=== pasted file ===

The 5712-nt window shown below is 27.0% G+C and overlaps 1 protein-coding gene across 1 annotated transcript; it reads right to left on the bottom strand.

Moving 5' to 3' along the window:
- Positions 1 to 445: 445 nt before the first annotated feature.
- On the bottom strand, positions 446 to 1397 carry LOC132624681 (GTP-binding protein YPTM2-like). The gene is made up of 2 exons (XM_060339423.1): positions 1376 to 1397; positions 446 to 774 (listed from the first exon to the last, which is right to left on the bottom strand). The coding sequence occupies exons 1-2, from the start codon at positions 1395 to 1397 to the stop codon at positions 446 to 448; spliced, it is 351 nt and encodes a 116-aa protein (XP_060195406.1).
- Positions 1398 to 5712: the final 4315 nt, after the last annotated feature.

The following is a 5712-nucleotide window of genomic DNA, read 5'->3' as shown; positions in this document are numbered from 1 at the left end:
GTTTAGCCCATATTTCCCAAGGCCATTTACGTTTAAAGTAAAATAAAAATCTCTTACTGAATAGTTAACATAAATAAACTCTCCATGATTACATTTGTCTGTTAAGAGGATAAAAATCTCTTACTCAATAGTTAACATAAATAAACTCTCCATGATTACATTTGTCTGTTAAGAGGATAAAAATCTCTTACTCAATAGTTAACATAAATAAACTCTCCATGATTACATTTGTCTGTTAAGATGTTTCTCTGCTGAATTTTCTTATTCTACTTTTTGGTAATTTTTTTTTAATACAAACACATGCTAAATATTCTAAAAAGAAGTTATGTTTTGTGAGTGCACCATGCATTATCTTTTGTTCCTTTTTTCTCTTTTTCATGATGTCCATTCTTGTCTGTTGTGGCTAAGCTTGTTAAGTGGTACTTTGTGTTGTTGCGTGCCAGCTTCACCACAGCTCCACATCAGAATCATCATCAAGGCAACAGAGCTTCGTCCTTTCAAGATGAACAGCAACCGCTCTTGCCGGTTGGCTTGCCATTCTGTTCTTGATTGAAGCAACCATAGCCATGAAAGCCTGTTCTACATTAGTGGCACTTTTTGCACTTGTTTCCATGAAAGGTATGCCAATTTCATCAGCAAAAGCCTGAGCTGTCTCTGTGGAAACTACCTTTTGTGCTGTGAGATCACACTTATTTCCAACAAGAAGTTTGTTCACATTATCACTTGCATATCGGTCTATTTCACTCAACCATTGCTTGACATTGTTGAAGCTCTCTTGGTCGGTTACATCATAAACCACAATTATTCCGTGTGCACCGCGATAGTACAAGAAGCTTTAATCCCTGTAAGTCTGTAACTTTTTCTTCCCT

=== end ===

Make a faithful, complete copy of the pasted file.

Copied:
The 5712-nt window shown below is 27.0% G+C and overlaps 1 protein-coding gene across 1 annotated transcript; it reads right to left on the bottom strand.

Moving 5' to 3' along the window:
- Positions 1 to 445: 445 nt before the first annotated feature.
- On the bottom strand, positions 446 to 1397 carry LOC132624681 (GTP-binding protein YPTM2-like). The gene is made up of 2 exons (XM_060339423.1): positions 1376 to 1397; positions 446 to 774 (listed from the first exon to the last, which is right to left on the bottom strand). The coding sequence occupies exons 1-2, from the start codon at positions 1395 to 1397 to the stop codon at positions 446 to 448; spliced, it is 351 nt and encodes a 116-aa protein (XP_060195406.1).
- Positions 1398 to 5712: the final 4315 nt, after the last annotated feature.

The following is a 5712-nucleotide window of genomic DNA, read 5'->3' as shown; positions in this document are numbered from 1 at the left end:
GTTTAGCCCATATTTCCCAAGGCCATTTACGTTTAAAGTAAAATAAAAATCTCTTACTGAATAGTTAACATAAATAAACTCTCCATGATTACATTTGTCTGTTAAGAGGATAAAAATCTCTTACTCAATAGTTAACATAAATAAACTCTCCATGATTACATTTGTCTGTTAAGAGGATAAAAATCTCTTACTCAATAGTTAACATAAATAAACTCTCCATGATTACATTTGTCTGTTAAGATGTTTCTCTGCTGAATTTTCTTATTCTACTTTTTGGTAATTTTTTTTTAATACAAACACATGCTAAATATTCTAAAAAGAAGTTATGTTTTGTGAGTGCACCATGCATTATCTTTTGTTCCTTTTTTCTCTTTTTCATGATGTCCATTCTTGTCTGTTGTGGCTAAGCTTGTTAAGTGGTACTTTGTGTTGTTGCGTGCCAGCTTCACCACAGCTCCACATCAGAATCATCATCAAGGCAACAGAGCTTCGTCCTTTCAAGATGAACAGCAACCGCTCTTGCCGGTTGGCTTGCCATTCTGTTCTTGATTGAAGCAACCATAGCCATGAAAGCCTGTTCTACATTAGTGGCACTTTTTGCACTTGTTTCCATGAAAGGTATGCCAATTTCATCAGCAAAAGCCTGAGCTGTCTCTGTGGAAACTACCTTTTGTGCTGTGAGATCACACTTATTTCCAACAAGAAGTTTGTTCACATTATCACTTGCATATCGGTCTATTTCACTCAACCATTGCTTGACATTGTTGAAGCTCTCTTGGTCGGTTACATCATAAACCACAATTATTCCGTGTGCACCGCGATAGTACAAGAAGCTTTAATCCCTGTAAGTCTGTAACTTTTTCTTCCCT